Pinch Perfect

In Praise of St. Josaphat’s Pyrohy-Makers

It’s 2:30am, and Olena Apostoluk arrives at a modest basement kitchen behind the grand St. Josaphat Ukrainian Catholic Cathedral in Parma, where she’ll spend the next 10 to 12 hours. It’s the busy season, so there is no time to spare, and very little time to rest. She has to make thousands of the church’s famous pyrohy, and the first wave of volunteers is scheduled to begin work in just two hours.

Pyrohy (the Ukrainian variant of pierogi) dumplings remain a staple for many families of Eastern European heritage—for Sunday suppers, First Communion celebrations, weddings, and wakes. About 200-dozen pyrohy will be served at St. Josaphat’s popular Lenten Friday fish frys, which also feature baked cod and salmon, fried shrimp, borscht, and potato pancakes. Their pyrohy also appear, often unattributed, on the menus of local bars and restaurants and at other fish frys around town. While pyrohy popularity is highest during the Lenten season, they also have a place at the table throughout the entire winter holiday season.

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“We peel them, make them, cook them and then we bag them, and I pray I sell them,” Olena muses, as if that were a concern. The truth is, they often sell out. Her advice? Come early. Lines will form out the kitchen doors and down the hallway as early as 6:30am. St. Josaphat’s pyrohy are available for sale on Thursday and Friday mornings.

Pyrohy-making is serious business. It is an important part of the economic and spiritual well-being of the parish, which serves in the neighborhood of 350 families. The volunteers know how much they are needed.

At St. Josaphat’s, pyrohy-making is also an important ministry that relies on the Catholic tradition of service. “We call this the pierogi-built church,” says Father Bohdan Barytsky. “It’s a good source of financial support for us.”

“Without the volunteers, there is no way in the world we could do this,” Olena says. “It’s a year-round fundraiser. Our volunteers do this for their church and their community.”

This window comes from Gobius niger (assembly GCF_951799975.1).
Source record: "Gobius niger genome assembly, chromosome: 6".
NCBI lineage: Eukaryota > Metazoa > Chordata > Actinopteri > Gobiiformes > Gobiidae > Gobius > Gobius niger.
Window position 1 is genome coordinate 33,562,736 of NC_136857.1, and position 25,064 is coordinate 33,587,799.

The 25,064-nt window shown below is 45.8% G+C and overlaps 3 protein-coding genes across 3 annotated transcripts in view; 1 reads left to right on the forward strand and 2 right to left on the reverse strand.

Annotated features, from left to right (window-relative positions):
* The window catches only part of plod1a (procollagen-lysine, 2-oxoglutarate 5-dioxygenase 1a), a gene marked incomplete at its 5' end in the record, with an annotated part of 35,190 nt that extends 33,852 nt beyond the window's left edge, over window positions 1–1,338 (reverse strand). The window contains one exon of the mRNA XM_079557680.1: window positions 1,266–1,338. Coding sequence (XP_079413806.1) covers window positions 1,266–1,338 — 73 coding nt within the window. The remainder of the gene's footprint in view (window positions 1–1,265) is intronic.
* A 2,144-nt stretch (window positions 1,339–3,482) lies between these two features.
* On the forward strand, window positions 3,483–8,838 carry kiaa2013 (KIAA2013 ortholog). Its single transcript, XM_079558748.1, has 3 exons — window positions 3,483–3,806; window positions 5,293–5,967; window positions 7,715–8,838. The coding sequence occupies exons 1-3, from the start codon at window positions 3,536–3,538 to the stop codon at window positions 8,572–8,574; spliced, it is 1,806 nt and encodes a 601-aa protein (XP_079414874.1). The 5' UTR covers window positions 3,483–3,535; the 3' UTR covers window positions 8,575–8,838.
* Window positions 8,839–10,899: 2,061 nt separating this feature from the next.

Many volunteers come from the surrounding neighborhoods. Others live in adjacent communities and attend other churches, but return to the parish of their youth to serve. Father Bohdan often gives some of the older ladies a ride to the church because pyrohy-making is a vital opportunity for many of them to socialize.

A few of the volunteers come with their parents. Most are retired, although some save a few vacation days from work so they can participate. They are husbands and wives, neighbors, and friends. Occasionally, there are younger helpers, too.

Volunteer Joe Kolodka brings his mother, Stephania Terkala, who is 90. “When I retired, I told her I would come and do this with her.” Joe’s father-in-law died here, doing what he loved— making pyrohy.

A Community Effort

When you are making a thousand or more pyrohy each week, a multi-day preparation effort is required.

For now, Olena has enough help, but as times change, so do the practices around tradition and service. “The younger ones who have just retired don’t want to do it. The lifestyle is diff erent now. The same expectations are not there,” longtime volunteer Myroslawa Tesluk says.